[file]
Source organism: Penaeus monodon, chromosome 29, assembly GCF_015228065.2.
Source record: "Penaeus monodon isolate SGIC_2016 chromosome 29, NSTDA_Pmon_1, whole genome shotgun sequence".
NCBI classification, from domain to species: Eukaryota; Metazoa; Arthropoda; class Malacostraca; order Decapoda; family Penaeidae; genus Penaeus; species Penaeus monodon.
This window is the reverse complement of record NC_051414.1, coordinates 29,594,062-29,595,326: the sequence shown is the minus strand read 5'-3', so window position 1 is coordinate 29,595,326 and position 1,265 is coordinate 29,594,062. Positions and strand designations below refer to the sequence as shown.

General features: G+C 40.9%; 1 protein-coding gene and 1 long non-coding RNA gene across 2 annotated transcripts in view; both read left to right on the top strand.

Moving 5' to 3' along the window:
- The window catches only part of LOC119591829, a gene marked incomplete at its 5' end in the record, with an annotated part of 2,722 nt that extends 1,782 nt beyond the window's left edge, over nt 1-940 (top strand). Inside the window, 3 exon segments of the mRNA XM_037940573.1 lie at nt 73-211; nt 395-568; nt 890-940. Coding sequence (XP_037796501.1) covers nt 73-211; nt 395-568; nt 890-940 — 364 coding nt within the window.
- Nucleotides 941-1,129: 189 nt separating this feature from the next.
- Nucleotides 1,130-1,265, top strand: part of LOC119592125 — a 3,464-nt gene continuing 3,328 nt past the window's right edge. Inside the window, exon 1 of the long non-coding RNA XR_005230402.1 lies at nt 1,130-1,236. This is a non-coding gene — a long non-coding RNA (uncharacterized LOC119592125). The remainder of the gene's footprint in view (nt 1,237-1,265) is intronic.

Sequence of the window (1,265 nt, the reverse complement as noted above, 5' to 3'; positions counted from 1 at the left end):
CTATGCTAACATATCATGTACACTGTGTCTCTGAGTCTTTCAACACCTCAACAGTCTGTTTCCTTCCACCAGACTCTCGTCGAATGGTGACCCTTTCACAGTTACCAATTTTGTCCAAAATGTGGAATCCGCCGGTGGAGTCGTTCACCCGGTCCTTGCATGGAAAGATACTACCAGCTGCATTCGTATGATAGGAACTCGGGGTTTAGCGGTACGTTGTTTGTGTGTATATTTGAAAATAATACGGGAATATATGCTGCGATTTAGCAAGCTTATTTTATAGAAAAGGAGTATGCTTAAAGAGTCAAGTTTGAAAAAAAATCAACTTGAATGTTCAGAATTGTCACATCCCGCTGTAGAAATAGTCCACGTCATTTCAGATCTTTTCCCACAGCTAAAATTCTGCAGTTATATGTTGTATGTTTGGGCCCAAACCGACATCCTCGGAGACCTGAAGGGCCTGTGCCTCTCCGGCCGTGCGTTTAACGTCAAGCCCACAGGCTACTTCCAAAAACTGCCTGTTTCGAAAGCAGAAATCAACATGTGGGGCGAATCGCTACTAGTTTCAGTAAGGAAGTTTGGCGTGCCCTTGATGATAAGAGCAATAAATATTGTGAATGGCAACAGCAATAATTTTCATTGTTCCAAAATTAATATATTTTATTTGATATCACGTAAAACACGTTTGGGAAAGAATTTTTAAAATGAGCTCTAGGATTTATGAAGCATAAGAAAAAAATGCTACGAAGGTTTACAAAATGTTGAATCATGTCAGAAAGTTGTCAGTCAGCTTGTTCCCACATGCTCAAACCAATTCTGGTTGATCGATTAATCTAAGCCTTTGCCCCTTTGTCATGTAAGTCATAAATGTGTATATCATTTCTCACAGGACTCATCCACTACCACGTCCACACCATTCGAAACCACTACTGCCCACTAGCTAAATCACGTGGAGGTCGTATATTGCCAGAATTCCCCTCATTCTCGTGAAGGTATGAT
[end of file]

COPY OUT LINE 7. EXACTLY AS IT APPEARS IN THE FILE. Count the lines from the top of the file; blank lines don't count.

- The window catches only part of LOC119591829, a gene marked incomplete at its 5' end in the record, with an annotated part of 2,722 nt that extends 1,782 nt beyond the window's left edge, over nt 1-940 (top strand). Inside the window, 3 exon segments of the mRNA XM_037940573.1 lie at nt 73-211; nt 395-568; nt 890-940. Coding sequence (XP_037796501.1) covers nt 73-211; nt 395-568; nt 890-940 — 364 coding nt within the window.